Information you do not want to see on your credit report

To put it simple, your credit report is a picture of you as a payer. This information is especially precious for any potential lenders or people who are going to make some deals with you (such as landlords). If you belong to the group of bad credit score owners (below 600), you are probably already quite resigned, but you do not have to give up. There is a chance to improve your “picture” and in spite of the fact that it may take time and effort it will really pay back.

In general, there are things which damage your credit score and you must know what they are in order to avoid them at all cost. In the article we provide 4 most “hurtful” elements which may occur on your credit report as a result of your financial management mistakes.

Tax liens

If you have ever tried to avoid paying taxes, you probably have already got to know that it is a wrong path. Any unpaid taxes can result in a tax lien which is the tax man’s claim on your property. Such a tax lien is a public record and it is going to appear on your credit report for a long time (7 or more years). The only way to escape such a difficult situation is to pay off the debt or try to find another individual solution to the problem communicating with the tax man, and then, if it was possible, do what you would be demanded to do as a consequence of the arrangement.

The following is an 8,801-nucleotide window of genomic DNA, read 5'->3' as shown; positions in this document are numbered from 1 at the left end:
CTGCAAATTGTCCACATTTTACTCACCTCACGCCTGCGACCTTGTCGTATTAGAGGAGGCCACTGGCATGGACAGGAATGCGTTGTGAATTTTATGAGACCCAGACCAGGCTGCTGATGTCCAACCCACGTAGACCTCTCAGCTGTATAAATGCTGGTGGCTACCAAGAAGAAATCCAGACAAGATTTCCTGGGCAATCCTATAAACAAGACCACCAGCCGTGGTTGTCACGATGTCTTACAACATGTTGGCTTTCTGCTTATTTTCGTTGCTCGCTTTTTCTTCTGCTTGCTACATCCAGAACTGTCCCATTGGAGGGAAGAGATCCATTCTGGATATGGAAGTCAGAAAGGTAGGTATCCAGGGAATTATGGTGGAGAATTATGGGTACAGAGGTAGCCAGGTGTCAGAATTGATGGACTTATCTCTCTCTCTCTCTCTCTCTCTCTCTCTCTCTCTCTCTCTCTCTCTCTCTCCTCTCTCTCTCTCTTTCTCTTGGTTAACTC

Another fact destroying your creditworthiness. Being unable to pay for a house may result in losing it and ending up with a foreclosure record on a credit report. No need to add that this situation makes buying another house in the future almost impossible. In such circumstances, it would be advisable to find a cheap place to live and cumulate all efforts to work hard on rebuilding the damaged credit. In the case of serious problems with managing personal finances you should consult a financial adviser who will help you save precious time and avoid next costly mistakes.


The situation in which you keep avoiding the payment on your credit account and the bank decides to charge it off (usually after 6 missed payments), will result in a really bad mark on your credit report. You can insist on running away from paying the debt, but it is still with you. If you care about your credit score, you do not really need such a “companion”. The solution is simple: pay off the debt, remember about paying other payments on time and make utilization on your credit cards low.


This mark provides the unfortunate information that your account has been sent to collections. The bad news is that this information is going to “stain” your credit file for even 7.5 years. Any advice? Start with paying the account, so that it could go from the “unpaid” collections account to the “paid” one. It will not help as much as you would like to, but it will definitely improve your image in the eyes of lenders seeing your credit report. Apart from that, it is important if you do not want to be sued by the creditor. Besides, for example Vantage Score 3.0 does not pay any attention to the paid collections accounts.